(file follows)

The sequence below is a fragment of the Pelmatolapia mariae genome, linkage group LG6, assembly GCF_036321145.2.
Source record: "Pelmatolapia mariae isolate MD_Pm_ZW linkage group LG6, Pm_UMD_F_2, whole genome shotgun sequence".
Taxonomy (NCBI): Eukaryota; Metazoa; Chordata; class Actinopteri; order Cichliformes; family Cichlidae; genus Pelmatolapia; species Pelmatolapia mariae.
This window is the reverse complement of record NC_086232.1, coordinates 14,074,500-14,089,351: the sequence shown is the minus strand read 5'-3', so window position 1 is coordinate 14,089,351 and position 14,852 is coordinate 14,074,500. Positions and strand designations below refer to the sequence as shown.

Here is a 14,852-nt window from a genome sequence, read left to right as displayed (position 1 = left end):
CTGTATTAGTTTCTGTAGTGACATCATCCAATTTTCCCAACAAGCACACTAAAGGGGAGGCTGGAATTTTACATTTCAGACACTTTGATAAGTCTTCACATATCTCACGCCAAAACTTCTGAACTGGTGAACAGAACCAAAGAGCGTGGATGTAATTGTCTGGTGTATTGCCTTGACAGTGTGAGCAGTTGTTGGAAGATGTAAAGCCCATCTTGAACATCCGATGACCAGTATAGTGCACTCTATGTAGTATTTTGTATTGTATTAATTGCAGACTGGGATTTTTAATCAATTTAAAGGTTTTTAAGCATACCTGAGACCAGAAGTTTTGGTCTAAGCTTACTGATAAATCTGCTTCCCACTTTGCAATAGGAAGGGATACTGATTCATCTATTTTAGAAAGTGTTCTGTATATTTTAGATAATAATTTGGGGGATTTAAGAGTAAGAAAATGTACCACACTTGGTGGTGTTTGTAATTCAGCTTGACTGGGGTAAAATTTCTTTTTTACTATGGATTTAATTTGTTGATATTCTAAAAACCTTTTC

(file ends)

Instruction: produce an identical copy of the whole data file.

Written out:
The sequence below is a fragment of the Pelmatolapia mariae genome, linkage group LG6, assembly GCF_036321145.2.
Source record: "Pelmatolapia mariae isolate MD_Pm_ZW linkage group LG6, Pm_UMD_F_2, whole genome shotgun sequence".
Taxonomy (NCBI): Eukaryota; Metazoa; Chordata; class Actinopteri; order Cichliformes; family Cichlidae; genus Pelmatolapia; species Pelmatolapia mariae.
This window is the reverse complement of record NC_086232.1, coordinates 14,074,500-14,089,351: the sequence shown is the minus strand read 5'-3', so window position 1 is coordinate 14,089,351 and position 14,852 is coordinate 14,074,500. Positions and strand designations below refer to the sequence as shown.

Here is a 14,852-nt window from a genome sequence, read left to right as displayed (position 1 = left end):
CTGTATTAGTTTCTGTAGTGACATCATCCAATTTTCCCAACAAGCACACTAAAGGGGAGGCTGGAATTTTACATTTCAGACACTTTGATAAGTCTTCACATATCTCACGCCAAAACTTCTGAACTGGTGAACAGAACCAAAGAGCGTGGATGTAATTGTCTGGTGTATTGCCTTGACAGTGTGAGCAGTTGTTGGAAGATGTAAAGCCCATCTTGAACATCCGATGACCAGTATAGTGCACTCTATGTAGTATTTTGTATTGTATTAATTGCAGACTGGGATTTTTAATCAATTTAAAGGTTTTTAAGCATACCTGAGACCAGAAGTTTTGGTCTAAGCTTACTGATAAATCTGCTTCCCACTTTGCAATAGGAAGGGATACTGATTCATCTATTTTAGAAAGTGTTCTGTATATTTTAGATAATAATTTGGGGGATTTAAGAGTAAGAAAATGTACCACACTTGGTGGTGTTTGTAATTCAGCTTGACTGGGGTAAAATTTCTTTTTTACTATGGATTTAATTTGTTGATATTCTAAAAACCTTTTC